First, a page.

OBJECTIVE: Our study describes the services faith-community nurses provide to a community-dwelling sample of patients with elevated blood pressure. DESIGN AND SAMPLE: The faith-community nurses completed a survey describing services provided to study participants at each patient encounter. We describe the type of contact and the frequency and types of services provided to these patients. From October 2006 to October 2007, we conducted a partnered study with a faith-community nursing program and enrolled 100 adults with elevated blood pressure from church health fairs.
This community health needs assessment-the second part of a mixed-methods project-sought to quantitatively determine the impact of the closure of St. Vincent's Medical Center, a large not-for-profit hospital in NYC on individuals who used its services. Findings from a community survey disseminated to the broader community affected by the closure of this hospital are described. The questions covered topics including demographics, health status, experiences accessing health care pre- and post-hospital closure, access to medical records, prescriptions, etc.
BACKGROUND: We describe activities undertaken to conduct organizational surveys among faith-based organizations in Massachusetts as part of a larger study designed to promote parish-based cancer control programs for Latinos. METHOD: Catholic parishes located in Massachusetts that provided Spanish-language mass were eligible for study participation. Parishes were identified through diocesan records and online directories. Prior to parish recruitment, we implemented a variety of activities to gain support from Catholic leaders at the diocesan level.
American Indian and Alaska Native Mental Health Research (Online)
Using Community-based and Tribal Participatory Research (CBPR/TPR) approaches, an academic-tribal partnership between the University of Washington Alcohol and Drug Abuse Institute and the Suquamish and Port Gamble S'Klallam Tribes developed a culturally grounded social skills intervention to promote increased cultural belonging and prevent substance abuse among tribal youth.
Recent research suggests that school-based kindness education programs may benefit the learning and social-emotional development of youth and may improve school climate and school safety outcomes. However, how and to what extent kindness education programming influences positive outcomes in schools is poorly understood, and such programs are difficult to evaluate in the absence of a conceptual model for studying their effectiveness.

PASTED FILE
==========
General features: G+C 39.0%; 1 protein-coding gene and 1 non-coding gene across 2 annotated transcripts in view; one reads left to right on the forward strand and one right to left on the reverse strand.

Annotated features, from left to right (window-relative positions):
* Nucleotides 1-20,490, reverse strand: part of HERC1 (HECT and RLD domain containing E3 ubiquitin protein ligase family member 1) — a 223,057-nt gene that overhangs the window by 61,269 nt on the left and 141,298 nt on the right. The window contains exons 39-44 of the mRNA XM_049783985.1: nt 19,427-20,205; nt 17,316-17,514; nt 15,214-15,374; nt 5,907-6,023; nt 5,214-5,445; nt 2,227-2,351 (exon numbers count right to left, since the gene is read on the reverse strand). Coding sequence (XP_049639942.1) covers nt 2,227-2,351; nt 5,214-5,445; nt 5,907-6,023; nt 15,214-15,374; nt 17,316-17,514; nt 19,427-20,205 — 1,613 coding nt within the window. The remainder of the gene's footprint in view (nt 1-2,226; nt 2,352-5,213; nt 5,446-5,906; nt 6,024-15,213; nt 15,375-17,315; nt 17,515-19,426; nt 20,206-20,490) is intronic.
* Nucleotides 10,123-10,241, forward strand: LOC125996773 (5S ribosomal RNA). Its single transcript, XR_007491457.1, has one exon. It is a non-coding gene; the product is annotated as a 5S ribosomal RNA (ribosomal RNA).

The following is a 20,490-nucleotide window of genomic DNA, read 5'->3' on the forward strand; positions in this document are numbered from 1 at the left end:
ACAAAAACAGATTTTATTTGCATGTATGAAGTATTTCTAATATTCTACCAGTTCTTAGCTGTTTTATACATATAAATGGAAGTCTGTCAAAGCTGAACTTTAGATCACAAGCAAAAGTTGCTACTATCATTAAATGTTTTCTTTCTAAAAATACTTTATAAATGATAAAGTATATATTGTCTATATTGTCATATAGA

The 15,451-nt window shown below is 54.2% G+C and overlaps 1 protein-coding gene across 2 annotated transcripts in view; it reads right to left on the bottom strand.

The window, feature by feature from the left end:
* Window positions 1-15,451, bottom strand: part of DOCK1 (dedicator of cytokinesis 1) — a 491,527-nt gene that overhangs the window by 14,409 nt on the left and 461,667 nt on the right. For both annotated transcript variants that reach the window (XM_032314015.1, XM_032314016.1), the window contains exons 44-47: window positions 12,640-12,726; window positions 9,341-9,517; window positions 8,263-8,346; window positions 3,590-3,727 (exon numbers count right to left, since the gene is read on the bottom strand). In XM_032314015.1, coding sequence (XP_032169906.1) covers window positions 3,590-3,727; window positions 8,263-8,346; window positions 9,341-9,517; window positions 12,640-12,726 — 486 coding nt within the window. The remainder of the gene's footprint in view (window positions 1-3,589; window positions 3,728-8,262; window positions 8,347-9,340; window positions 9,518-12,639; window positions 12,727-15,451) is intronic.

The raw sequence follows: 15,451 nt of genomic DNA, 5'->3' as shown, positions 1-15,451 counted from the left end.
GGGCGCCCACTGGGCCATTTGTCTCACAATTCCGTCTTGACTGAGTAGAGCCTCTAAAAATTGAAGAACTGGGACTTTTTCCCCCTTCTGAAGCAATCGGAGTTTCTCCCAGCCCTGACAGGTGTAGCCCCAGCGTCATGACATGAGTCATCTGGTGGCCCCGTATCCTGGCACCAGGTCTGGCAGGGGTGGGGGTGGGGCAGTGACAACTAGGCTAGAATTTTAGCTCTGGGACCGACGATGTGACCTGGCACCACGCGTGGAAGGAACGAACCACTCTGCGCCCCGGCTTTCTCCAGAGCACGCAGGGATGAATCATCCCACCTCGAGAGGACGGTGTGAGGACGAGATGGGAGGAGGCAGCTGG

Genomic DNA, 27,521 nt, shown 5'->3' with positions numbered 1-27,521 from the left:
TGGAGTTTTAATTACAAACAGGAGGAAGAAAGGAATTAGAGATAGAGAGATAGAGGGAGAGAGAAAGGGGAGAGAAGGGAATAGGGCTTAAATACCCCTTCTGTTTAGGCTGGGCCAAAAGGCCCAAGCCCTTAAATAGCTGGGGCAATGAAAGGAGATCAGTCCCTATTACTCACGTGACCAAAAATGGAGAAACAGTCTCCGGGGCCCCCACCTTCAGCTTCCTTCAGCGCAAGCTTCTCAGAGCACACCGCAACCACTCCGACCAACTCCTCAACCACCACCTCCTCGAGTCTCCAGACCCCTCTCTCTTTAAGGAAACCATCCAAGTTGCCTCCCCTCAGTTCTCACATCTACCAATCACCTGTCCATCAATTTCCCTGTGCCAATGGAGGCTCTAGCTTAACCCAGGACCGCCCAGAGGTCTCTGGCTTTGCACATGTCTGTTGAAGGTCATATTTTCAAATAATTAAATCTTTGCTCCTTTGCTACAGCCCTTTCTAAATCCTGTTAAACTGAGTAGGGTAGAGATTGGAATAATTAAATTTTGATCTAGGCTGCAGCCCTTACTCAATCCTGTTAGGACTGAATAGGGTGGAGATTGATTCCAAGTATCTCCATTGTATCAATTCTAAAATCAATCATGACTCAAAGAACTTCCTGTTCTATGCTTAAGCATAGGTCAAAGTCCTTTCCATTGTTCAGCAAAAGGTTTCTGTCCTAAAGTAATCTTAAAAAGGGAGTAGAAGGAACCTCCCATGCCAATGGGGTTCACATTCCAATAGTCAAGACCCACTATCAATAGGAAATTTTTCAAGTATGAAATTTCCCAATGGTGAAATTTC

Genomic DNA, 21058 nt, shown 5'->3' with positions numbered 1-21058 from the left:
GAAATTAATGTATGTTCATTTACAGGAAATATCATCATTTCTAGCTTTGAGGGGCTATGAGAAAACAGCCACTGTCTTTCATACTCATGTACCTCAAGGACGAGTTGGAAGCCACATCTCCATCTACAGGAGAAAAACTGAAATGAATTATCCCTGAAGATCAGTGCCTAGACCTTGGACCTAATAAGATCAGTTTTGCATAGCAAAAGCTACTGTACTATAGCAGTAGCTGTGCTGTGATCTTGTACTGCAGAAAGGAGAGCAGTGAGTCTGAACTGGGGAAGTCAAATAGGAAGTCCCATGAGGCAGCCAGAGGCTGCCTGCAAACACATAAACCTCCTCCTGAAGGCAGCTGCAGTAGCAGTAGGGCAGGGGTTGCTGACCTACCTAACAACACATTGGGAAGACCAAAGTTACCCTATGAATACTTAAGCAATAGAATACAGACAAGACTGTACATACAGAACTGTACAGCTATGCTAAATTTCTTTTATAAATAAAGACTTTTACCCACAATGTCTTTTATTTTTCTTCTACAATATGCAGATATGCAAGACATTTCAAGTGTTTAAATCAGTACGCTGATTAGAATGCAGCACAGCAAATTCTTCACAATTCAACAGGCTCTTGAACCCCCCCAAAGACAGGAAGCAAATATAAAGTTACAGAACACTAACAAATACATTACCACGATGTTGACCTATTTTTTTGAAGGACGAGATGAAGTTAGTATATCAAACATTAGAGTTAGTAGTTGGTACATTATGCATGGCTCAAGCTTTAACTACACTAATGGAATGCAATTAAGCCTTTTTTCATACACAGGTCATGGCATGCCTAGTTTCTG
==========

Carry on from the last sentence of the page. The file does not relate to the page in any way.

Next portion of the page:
Otolaryngology--Head and Neck Surgery: Official Journal of American Academy of Otolaryngology-Head and Neck Surgery
OBJECTIVE: To describe site capability and experience of the CHEER network (Creating Healthcare Excellence through Education and Research) to rapidly collect descriptive data on patients with tinnitus and dizziness visiting participating CHEER sites. STUDY DESIGN: Prospective observational data collection study over 6 months. SETTING: Twenty one community otology and otolaryngology practices in the United States.
OBJECTIVES: We investigated how persons from key populations at higher risk of HIV exposure interpreted the process and outcomes of the Step Study HIV-1 vaccine trial, which was terminated early, and implications for willingness to participate in and community support for HIV vaccine research. METHODS: We used qualitative methods and a community-based approach in 9 focus groups (n = 72) among ethnically and sexually diverse populations and 6 semistructured key informant interviews in Ontario, Canada, in 2007 to 2008.
It is widely agreed that foreign sponsors of research in low- and middle-income countries (LMICs) are morally required to ensure that their research benefits the broader host community. There is no agreement, however, about how much benefit or what type of benefit research sponsors must provide, nor is there agreement about what group of people is entitled to benefit. To settle these questions, it is necessary to examine why research sponsors have an obligation to benefit the broader host community, not only their subjects. Justifying this claim is not straightforward.
OBJECTIVE: To investigate the use of artemisinin-based combination and monotherapy by community members and the administrative practices of health professionals in treating malaria in Ghana. METHOD: This study is a community-based cross-sectional survey in 11 rural and urban areas in southern Ghana. Using the interviewer method, close-ended questionnaires were administered to community members. Similar questionnaires were also administered in health facilities, community pharmacies and licensed chemical shops.
The wide-scale roll-out of artemisinin combination therapies (ACTs) for the treatment of malaria should be accompanied by continued surveillance of their safety. Post-marketing pharmacovigilance (PV) relies on adverse event (AE) reporting by clinicians, but as a large proportion of treatments are provided by non-clinicians in low-resource settings, the effectiveness of such PV systems is limited. To facilitate reporting, AE forms should be easily completed; however, most are challenging for lower-level health workers and non-clinicians to complete.